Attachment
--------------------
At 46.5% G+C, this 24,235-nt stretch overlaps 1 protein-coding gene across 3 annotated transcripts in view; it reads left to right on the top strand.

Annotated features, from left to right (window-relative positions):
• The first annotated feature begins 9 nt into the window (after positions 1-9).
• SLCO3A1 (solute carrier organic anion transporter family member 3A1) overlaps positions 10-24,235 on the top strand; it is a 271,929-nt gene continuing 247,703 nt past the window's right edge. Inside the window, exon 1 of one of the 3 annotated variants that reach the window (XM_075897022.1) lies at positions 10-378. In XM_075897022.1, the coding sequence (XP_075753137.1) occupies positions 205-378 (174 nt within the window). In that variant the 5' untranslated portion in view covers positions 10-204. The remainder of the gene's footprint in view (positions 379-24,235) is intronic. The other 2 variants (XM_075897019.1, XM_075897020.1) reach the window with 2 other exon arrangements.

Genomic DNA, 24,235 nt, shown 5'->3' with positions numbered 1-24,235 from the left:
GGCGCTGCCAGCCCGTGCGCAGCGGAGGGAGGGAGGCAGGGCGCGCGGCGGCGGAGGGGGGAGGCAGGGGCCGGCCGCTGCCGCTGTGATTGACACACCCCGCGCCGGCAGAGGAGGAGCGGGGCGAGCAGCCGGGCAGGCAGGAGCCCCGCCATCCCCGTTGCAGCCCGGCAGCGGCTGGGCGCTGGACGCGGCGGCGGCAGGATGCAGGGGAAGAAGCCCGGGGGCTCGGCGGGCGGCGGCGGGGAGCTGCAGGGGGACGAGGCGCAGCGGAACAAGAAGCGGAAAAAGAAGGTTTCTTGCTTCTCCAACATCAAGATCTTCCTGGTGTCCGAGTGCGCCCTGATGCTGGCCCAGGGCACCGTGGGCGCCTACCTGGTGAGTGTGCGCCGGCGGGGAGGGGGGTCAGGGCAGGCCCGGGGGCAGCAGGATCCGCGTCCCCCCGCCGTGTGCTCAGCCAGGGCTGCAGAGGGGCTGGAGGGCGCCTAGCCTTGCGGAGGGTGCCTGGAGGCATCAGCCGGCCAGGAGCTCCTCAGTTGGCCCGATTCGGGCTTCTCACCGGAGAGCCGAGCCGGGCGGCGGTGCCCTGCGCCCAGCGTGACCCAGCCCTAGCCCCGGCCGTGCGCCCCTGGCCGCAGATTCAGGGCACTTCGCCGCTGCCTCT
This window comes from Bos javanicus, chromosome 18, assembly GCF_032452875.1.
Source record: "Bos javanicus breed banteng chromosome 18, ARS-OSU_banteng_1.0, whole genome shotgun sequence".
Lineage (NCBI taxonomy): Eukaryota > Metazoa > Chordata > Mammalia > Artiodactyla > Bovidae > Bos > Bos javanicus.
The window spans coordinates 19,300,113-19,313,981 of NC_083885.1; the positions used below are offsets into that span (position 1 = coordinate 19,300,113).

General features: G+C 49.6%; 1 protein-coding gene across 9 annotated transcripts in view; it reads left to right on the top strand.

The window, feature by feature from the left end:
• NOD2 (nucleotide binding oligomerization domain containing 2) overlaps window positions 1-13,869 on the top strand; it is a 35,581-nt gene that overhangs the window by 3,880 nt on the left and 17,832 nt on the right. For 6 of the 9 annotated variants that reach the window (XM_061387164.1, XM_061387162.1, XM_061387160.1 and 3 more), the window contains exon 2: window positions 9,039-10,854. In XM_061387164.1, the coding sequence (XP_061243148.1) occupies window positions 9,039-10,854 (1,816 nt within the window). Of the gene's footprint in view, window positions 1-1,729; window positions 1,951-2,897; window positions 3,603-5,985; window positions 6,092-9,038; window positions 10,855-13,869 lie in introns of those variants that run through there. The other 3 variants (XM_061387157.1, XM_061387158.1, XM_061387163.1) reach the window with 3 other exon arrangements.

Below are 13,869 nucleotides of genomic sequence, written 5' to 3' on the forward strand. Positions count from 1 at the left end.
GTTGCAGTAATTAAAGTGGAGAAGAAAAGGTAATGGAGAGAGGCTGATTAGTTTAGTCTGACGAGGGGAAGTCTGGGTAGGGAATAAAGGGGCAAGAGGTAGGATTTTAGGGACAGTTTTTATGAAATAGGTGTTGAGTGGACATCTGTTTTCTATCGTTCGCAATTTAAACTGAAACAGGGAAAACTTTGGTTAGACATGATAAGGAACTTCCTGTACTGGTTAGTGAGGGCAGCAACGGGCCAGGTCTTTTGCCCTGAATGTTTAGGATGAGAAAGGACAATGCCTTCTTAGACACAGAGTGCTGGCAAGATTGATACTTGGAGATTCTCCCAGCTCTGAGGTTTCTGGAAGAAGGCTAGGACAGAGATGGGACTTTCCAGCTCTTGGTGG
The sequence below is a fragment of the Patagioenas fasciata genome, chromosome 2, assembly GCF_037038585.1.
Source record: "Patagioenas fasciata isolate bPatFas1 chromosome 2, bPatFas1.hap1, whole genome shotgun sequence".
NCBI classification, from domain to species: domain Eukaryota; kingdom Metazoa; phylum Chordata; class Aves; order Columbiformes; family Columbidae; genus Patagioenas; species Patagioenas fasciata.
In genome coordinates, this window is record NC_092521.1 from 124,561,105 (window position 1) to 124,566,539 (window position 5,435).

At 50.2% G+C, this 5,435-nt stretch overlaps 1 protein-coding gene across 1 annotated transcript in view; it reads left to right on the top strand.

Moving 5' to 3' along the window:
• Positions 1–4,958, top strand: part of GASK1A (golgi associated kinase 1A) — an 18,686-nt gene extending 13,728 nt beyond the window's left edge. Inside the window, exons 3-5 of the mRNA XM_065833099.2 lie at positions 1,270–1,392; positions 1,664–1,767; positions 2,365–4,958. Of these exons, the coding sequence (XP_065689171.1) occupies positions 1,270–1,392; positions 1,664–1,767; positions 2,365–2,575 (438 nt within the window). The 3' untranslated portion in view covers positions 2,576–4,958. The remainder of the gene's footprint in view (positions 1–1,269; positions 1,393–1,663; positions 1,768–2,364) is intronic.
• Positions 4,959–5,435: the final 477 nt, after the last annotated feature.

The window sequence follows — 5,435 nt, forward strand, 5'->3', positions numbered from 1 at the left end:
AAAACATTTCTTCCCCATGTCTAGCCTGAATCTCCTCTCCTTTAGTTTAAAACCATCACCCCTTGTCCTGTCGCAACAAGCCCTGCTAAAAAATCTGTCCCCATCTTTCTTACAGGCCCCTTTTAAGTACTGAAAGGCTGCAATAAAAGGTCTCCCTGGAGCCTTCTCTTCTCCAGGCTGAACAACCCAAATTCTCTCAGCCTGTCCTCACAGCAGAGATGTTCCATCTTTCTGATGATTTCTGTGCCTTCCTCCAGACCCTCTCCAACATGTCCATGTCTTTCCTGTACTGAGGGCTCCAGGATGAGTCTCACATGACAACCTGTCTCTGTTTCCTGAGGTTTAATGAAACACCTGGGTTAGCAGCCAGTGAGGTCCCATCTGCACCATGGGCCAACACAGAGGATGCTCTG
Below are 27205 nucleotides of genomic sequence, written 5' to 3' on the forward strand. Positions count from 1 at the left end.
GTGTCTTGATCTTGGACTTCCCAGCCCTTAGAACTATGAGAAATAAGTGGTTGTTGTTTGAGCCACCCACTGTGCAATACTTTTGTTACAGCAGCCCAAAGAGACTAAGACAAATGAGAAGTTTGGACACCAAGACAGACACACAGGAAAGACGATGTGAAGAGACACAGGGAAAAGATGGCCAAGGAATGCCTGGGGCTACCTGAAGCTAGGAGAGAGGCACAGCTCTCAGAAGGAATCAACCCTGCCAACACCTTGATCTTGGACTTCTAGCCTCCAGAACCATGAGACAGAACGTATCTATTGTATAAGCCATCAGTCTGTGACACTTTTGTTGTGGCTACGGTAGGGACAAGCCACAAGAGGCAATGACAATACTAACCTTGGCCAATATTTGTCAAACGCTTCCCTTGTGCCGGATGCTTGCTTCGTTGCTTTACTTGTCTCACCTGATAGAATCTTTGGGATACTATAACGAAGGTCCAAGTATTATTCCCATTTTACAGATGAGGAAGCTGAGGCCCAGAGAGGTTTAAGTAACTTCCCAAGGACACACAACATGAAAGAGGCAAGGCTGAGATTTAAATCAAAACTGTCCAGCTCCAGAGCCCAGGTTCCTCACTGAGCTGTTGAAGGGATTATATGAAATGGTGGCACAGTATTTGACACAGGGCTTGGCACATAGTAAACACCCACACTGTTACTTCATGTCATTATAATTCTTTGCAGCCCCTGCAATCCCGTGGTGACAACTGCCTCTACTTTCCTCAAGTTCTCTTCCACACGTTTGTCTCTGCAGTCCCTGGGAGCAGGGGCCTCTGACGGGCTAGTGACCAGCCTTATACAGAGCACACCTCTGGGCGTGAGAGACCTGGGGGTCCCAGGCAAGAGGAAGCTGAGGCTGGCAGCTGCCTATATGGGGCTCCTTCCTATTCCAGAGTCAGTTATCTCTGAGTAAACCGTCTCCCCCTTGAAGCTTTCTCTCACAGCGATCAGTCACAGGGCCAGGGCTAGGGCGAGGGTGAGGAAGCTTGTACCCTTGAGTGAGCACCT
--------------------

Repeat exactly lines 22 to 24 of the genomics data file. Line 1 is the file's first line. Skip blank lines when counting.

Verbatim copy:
• Positions 1–4,958, top strand: part of GASK1A (golgi associated kinase 1A) — an 18,686-nt gene extending 13,728 nt beyond the window's left edge. Inside the window, exons 3-5 of the mRNA XM_065833099.2 lie at positions 1,270–1,392; positions 1,664–1,767; positions 2,365–4,958. Of these exons, the coding sequence (XP_065689171.1) occupies positions 1,270–1,392; positions 1,664–1,767; positions 2,365–2,575 (438 nt within the window). The 3' untranslated portion in view covers positions 2,576–4,958. The remainder of the gene's footprint in view (positions 1–1,269; positions 1,393–1,663; positions 1,768–2,364) is intronic.
• Positions 4,959–5,435: the final 477 nt, after the last annotated feature.

The window sequence follows — 5,435 nt, forward strand, 5'->3', positions numbered from 1 at the left end: